Money Matters

How Social Security spouse benefits work

CorrespondentApril 25, 2010 

Q: A friend at the club told me she heard that my husband's former wife is collecting Social Security benefits off my husband's earnings record.

She is 66 years old and has never earned one penny her entire life! I called Social Security to see whether I could collect a spousal benefit and they said not if my husband is still working and has not begun taking Social Security benefits.

I am 62 and am eligible for my own Social Security (albeit small), and the woman I spoke with said I could begin my own Social Security and then when my husband begins collecting his, I could apply for a spousal benefit, which may be greater than my own.

This doesn't make any sense to me that an ex can collect on my husband's earnings and I can't. Will the ex collecting before me have any impact on my spousal benefit? If so, is there a way to prevent her from collecting? If I can't collect on his while he is still working, I think it makes sense to begin mine now. Then next year when my husband begins collecting his, switch over to the spousal benefit, which will be half of his and greater than my own. Does this make sense?

Nothing like friends at the club to keep you informed on the ex's business!

If your husband's ex-wife meets all of the requirements, she is entitled to divorced spouse Social Security benefits. The requirements are: 1) she must have been married for at least 10 years to your husband; 2) your husband is at least age 62; 3) she is at least age 62; 4) they have been divorced for at least 2 years and 5) her own Social Security benefits based on her earnings do not equal or exceed one-half of your husband's primary insurance amount.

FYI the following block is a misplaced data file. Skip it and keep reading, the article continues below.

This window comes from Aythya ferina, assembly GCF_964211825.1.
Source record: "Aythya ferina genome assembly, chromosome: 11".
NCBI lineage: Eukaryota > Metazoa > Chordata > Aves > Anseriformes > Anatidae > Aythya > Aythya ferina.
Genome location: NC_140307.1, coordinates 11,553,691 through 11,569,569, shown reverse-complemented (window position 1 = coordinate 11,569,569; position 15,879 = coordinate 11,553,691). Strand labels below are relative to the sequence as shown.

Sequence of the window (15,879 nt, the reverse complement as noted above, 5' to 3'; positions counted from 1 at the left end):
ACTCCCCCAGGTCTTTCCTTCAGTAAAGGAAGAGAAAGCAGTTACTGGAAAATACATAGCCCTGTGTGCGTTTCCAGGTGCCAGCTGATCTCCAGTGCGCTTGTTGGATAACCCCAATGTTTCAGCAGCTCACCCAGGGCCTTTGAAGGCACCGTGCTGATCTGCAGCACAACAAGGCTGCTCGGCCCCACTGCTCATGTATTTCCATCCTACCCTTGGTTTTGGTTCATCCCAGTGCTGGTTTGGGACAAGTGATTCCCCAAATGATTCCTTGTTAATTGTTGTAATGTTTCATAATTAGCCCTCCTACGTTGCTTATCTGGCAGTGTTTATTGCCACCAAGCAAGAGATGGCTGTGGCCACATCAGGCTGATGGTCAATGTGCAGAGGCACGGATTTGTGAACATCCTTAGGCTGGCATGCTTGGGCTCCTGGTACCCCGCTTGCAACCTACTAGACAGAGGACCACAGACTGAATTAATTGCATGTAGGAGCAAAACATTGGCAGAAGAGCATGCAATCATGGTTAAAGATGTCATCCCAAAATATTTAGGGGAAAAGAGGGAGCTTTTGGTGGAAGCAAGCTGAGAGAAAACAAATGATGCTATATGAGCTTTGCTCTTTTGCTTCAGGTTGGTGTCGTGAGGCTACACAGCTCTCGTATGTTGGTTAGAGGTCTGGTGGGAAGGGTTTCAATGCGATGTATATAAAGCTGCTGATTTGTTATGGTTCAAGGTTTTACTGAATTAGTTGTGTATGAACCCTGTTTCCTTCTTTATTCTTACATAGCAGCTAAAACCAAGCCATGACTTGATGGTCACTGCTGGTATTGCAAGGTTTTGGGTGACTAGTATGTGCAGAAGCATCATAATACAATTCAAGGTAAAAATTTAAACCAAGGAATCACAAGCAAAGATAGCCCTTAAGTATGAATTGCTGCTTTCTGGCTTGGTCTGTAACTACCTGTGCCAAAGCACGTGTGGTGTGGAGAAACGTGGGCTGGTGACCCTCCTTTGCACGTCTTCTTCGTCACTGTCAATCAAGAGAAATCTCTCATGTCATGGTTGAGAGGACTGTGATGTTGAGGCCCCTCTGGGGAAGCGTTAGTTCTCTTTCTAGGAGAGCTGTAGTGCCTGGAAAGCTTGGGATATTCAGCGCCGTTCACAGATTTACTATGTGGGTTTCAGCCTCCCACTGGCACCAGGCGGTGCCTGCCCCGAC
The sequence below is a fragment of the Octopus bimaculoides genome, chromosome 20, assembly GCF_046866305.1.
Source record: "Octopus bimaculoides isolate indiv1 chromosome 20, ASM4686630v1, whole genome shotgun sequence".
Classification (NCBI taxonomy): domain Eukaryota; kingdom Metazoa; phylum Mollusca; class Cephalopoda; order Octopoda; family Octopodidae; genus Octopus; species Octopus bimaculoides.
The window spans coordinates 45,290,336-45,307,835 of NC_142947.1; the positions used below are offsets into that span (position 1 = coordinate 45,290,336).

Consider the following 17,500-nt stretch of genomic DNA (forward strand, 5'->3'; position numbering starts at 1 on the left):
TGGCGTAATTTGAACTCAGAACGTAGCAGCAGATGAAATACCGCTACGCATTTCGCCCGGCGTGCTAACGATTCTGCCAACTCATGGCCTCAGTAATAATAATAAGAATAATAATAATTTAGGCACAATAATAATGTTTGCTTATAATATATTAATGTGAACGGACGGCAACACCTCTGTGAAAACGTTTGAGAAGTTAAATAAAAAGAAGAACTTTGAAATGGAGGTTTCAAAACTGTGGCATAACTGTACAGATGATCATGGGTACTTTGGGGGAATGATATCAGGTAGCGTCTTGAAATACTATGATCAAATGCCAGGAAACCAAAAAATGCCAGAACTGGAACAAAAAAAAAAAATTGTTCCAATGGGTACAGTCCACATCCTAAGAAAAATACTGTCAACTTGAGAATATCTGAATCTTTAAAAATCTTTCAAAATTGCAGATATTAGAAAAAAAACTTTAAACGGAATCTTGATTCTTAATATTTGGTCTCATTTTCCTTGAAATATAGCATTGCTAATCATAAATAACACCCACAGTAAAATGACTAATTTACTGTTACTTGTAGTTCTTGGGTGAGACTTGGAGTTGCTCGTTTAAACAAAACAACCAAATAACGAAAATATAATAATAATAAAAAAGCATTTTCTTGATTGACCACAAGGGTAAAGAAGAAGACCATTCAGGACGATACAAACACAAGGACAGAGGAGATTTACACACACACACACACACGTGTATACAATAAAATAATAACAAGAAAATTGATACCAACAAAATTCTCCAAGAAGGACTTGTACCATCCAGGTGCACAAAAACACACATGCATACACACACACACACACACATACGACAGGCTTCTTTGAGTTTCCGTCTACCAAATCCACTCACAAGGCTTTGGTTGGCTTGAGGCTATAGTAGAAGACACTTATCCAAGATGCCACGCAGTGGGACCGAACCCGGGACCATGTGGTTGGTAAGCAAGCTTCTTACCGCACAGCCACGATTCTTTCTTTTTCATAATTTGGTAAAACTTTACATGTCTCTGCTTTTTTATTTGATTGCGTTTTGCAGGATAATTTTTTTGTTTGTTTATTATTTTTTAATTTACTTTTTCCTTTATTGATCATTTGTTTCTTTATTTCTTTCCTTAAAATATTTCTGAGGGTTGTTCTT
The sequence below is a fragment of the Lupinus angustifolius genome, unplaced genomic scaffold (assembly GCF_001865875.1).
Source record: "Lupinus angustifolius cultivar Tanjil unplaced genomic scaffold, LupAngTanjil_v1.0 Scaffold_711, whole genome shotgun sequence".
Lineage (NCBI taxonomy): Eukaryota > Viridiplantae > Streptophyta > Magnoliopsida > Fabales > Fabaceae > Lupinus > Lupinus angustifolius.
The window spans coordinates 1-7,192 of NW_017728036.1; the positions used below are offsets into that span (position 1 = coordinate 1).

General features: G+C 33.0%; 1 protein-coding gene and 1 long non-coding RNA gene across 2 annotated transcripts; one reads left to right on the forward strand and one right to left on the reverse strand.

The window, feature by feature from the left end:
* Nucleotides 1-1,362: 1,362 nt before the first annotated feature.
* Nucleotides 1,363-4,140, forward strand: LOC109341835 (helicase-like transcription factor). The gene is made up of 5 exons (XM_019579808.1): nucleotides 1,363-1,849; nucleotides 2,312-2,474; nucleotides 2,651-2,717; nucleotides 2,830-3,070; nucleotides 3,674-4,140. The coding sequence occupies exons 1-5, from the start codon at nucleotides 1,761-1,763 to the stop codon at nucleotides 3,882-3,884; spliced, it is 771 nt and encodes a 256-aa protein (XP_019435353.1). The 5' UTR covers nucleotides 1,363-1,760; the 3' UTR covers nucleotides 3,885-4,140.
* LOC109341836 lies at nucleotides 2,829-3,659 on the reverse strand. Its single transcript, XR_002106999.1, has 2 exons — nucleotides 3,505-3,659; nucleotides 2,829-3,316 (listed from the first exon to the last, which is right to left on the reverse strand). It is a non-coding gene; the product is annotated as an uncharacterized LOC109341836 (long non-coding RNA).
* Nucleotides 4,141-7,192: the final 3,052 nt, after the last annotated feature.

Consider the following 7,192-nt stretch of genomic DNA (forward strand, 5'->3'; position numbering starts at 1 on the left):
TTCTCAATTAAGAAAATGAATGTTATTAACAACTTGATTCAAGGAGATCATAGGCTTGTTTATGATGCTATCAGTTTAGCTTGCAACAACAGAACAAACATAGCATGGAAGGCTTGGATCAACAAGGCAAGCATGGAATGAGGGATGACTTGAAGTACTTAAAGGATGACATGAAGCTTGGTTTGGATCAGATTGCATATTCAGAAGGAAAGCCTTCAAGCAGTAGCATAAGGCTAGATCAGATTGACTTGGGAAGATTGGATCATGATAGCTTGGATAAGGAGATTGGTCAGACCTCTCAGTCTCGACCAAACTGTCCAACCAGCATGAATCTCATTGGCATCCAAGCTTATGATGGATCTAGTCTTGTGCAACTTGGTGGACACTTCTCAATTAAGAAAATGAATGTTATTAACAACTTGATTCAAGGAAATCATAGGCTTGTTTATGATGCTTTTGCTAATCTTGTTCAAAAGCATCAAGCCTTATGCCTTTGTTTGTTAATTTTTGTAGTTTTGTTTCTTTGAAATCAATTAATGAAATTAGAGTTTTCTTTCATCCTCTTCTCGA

Any benefits she receives will not affect your benefits. In the unlikely but possible event that you and your husband should divorce, if you meet the above requirements you will also be entitled to a divorced spouse benefit. If your husband pre-deceases both of you and you are either still married or divorced and meet the above requirements, you will both qualify for widow benefits, which could be 100 percent of his primary insurance amount (PIA).

As a current spouse, you cannot receive spousal benefits until your husband is entitled to benefits. A person becomes entitled by filing an application for Social Security. He may be eligible by meeting the 40-quarter requirement, but if he hasn't applied for benefits you can't receive any based on his earnings record.

The benefit amount you will receive based on your earnings and/or your spouse's earnings will be reduced if you begin benefits before your full retirement age (FRA), which is 66. If you file for your own benefit at age 62 and then switch to your spousal benefit next year at age 63, your spousal benefit will not be 50 percent of your husband's benefit.

Even if you wait until your full retirement age to apply for spousal benefits, you will not receive 50 percent of your husband's benefit if you begin your own benefits early. Your spousal benefit will be a combination of your reduced benefit plus an amount for the spousal portion.

Here's an example not using any cost of living adjustments: Your husband's primary insurance amount is $2,000 and yours is $600. If you begin your benefits at age 62 you will receive 75 percent of your PIA or $450 a month. If your husband files for his benefit at his FRA, he will receive $2,000, and if you file for a spousal benefit at your FRA you will receive $850, not $1,000. Your PIA ($600) is subtracted from one-half of your husband's PIA ($1,000). The difference of $400 is added to your reduced benefit to determine your spousal benefit. If you don't file for your benefit early and wait until your FRA, your spousal benefit would be the full one-half of your husband's PIA, or $1,000.

Holly Nicholson is a certified financial planner in Raleigh. Reach her at or P.O. Box 99466, Raleigh, NC 27624. She cannot answer every question.

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